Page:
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BRUSSELS – After the European Union abruptly halted a massive multi-national pro-life initiative last month, the organizers have vowed to fight on.

The “One of Us” campaign had gathered 1.8 million signatures in support of the proposal for the EU to “recognise the human embryo, from the moment of conception as a human individual, who is ‘One of Us’.” 

“Is anyone still surprised if citizens express frustration and contempt with the Brussels bureaucracy?”

But on May 27, the campaign’s organizers received a nine-page letter from the European Commission, the EU’s executive body, stating the EU would continue funding embryonic stem cell research.

“‘One of Us’ is not an ending but a beginning point which shows that the pro-human dignity networks work in each European country – and that we will be taken seriously in the political debate. We will certainly not be silent in the future,” the initiative’s Austrian coordinator, Dr. Gudrun Kugler, told LifeSiteNews.

In a statement June 5, the One of Us organizers said that the Commission’s document failed to address the substance of the initiative, namely the human personhood of the embryo, so they do not consider the matter closed and are considering a formal response that may include a complaint to the European Court of Justice. Other responses will include another initiative currently under way to obtain signatures from physicians, lawyers, and politicians to demand a review.

Máire Geoghegan-Quinn, European Commissioner for Research, Innovation and Science, also responded to the campaign in a May 28 media release. “We have engaged with this Citizens’ Initiative and given its request all due attention. However, Member States and the European Parliament agreed to continue funding research in this area for a reason. Embryonic stem cells are unique and offer the potential for life-saving treatments, with clinical trials already underway.

“The Commission will continue to apply the strict ethical rules and restrictions in place for EU-funded research, including that we will not fund the destruction of embryos,” the commissioner stated.

The day of the ruling, the One of Us organizing board expressed its “strongest indignation” at the dismissal, calling the Commission “deaf” to the requirements of democracy and likely to push more EU citizens into the “Euroskeptic” camp.

“While each initiative draft is controlled upstream by the Commission before being open to signature, the Barroso Commission claims to possess the right of veto downstream, against initiatives having yet successfully obtained the required popular support,” the statement said.

The project had been launched under the auspices of the European Citizens’ Initiative, a participatory democratic mechanism created by the Treaty of Lisbon under which EU citizens can bring matters they consider important before the EU’s leadership. The mechanism requires a minimum of one million signatures from seven EU member states.

The One of Us petition proposal stated, “The EU should establish a ban and end the financing of activities which presuppose the destruction of human embryos, in particular in the areas of research, development aid and public health.”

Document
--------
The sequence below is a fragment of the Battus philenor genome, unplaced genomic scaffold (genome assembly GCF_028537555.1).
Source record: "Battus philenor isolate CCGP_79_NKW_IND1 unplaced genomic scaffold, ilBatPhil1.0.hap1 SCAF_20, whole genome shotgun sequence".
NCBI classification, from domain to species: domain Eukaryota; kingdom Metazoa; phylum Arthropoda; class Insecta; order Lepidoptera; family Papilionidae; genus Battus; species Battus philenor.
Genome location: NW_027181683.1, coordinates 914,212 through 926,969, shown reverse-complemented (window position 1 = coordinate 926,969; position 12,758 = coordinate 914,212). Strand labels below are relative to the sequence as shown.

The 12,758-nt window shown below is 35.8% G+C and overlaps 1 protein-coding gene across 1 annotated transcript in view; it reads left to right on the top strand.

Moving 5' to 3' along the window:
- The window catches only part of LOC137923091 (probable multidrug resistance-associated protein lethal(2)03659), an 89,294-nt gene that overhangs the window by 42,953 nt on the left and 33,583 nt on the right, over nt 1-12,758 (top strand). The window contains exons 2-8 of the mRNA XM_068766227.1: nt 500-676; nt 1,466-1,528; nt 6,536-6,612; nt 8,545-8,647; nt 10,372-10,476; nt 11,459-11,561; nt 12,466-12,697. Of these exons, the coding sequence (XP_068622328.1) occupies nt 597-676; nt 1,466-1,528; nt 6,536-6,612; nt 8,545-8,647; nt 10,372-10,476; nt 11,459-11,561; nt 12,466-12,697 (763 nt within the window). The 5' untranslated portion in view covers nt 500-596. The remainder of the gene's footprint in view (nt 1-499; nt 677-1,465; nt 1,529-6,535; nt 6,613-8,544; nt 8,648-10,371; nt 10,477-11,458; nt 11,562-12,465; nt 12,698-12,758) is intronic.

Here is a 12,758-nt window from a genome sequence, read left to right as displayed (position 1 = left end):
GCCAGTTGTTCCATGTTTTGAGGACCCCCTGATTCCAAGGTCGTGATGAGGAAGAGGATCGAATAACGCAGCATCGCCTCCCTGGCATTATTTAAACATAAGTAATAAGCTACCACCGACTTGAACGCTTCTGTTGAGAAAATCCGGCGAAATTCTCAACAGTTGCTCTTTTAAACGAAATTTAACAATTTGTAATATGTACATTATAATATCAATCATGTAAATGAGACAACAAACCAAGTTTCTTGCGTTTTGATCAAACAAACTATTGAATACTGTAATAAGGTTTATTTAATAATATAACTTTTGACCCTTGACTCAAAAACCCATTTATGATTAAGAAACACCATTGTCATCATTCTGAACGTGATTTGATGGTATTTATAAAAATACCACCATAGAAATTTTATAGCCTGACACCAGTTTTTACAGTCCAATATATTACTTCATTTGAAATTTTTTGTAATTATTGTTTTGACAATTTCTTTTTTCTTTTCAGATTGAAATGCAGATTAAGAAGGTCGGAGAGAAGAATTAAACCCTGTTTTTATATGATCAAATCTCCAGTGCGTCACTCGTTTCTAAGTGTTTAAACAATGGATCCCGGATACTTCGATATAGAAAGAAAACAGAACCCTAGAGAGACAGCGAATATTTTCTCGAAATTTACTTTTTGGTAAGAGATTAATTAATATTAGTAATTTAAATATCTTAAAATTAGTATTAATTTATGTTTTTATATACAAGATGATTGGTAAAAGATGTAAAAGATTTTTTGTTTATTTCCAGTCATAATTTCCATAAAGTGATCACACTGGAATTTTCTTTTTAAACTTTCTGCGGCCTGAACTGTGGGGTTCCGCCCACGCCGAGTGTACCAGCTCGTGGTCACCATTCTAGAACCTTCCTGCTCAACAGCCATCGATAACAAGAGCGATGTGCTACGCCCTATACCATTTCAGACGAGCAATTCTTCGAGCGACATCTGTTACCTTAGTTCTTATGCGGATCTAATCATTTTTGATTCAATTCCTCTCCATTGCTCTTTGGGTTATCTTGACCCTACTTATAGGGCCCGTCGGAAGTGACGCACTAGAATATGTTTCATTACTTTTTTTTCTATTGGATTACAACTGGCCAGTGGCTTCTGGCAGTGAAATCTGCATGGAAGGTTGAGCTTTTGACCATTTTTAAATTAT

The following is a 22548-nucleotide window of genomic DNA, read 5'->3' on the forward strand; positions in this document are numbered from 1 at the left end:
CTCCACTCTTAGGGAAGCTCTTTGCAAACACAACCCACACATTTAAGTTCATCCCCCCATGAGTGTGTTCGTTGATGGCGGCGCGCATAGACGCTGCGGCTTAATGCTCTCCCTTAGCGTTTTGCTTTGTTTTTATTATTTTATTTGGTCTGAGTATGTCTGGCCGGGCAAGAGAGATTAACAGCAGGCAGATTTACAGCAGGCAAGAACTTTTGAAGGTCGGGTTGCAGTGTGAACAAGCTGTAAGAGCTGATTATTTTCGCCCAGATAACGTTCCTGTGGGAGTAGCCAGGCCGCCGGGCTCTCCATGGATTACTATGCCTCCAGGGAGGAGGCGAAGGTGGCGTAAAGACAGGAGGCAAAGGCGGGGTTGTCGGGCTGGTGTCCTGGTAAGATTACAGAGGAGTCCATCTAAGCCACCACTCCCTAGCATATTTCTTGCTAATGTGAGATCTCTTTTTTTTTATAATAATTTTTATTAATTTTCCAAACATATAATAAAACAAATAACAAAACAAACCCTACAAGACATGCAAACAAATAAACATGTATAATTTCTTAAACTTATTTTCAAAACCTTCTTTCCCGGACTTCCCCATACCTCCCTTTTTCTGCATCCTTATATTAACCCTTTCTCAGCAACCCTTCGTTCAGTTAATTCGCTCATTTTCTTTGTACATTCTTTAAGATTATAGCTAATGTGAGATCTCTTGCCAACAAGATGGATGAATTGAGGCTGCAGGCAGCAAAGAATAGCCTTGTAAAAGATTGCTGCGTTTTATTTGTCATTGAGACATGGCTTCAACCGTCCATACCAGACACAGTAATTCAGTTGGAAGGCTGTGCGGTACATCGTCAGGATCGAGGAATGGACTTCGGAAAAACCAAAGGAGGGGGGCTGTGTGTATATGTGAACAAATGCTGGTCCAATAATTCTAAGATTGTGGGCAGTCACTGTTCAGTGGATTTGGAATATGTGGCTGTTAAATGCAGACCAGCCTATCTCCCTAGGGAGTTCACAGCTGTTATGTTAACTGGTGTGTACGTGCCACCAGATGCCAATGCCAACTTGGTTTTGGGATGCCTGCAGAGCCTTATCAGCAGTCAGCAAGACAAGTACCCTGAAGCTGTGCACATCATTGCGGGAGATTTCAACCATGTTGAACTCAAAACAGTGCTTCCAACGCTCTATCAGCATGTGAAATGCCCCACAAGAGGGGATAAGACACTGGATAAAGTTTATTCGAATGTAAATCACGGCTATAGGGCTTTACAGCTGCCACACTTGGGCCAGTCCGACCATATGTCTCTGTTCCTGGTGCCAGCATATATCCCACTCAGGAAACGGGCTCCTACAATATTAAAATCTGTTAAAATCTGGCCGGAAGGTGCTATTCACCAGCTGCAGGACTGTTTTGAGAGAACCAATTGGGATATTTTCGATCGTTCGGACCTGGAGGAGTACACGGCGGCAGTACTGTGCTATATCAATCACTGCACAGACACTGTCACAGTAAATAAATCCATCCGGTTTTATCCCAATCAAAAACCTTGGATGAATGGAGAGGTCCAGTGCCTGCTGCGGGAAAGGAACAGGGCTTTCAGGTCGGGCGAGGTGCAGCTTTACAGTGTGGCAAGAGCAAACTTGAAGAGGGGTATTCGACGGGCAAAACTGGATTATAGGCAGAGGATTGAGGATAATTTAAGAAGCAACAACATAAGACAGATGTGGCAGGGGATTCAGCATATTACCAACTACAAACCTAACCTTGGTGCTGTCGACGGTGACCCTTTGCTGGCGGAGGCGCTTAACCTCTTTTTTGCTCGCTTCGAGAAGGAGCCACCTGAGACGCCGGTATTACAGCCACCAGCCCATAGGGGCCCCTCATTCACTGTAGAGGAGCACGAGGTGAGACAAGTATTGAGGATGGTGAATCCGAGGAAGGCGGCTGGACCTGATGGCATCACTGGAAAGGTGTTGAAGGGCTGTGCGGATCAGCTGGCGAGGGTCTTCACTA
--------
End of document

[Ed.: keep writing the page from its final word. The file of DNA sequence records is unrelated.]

The project finished with almost twice the required number of signatures from 18 member states. It proposed to establish “juridical protection of the dignity, the right to life and of the integrity of every human being from conception in the areas of EU competence in which such protection is of particular importance.”

Kugler told LifeSiteNews, “The commission simply wiped ‘One of Us’ off the table. This is an arrogant and disrespectful slap in the face of the citizens.”

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“Why introduce a form of direct democracy and citizen’s participation if the European Commission had never considered the possibility of changing their policy if demanded?” she added.

Kugler said the dismissal is “part of a larger European phenomenon” of a ruling class who “arrange things amongst themselves” without any regard for public input.

“They divorce themselves more and more from the people. Appeasement and rhetoric are supposed to keep the people from noticing. I hope that the frustration of the citizens will result in a real change towards politics based on principles and a vision centered on human dignity,” she said.

The lawyer JD von Krempach, who works for the European Centre for Law and Justice, wrote May 28 at the Turtle Bay and Beyond blog that the “Soviet-style” veto demonstrates the real value of direct democracy mechanisms.

“This day,” von Krempach wrote, “marks a fundamental shift in the debate around One of Us,” broadening it to include serious questions about what many are calling the EU’s “democracy deficit.”

“One may or may not agree with the initiative’s goals,” von Krempach wrote, “but from now on what is at stake is not any more the abortion issue, but something even more fundamental. With today's silly and misguided communication, the Commission has, with one single shot, sunk the Lisbon Treaty’s feeble attempt to introduce an element of democracy into the EU's constitutional set-up.”

“Is anyone still surprised if citizens express frustration and contempt with the Brussels bureaucracy?”


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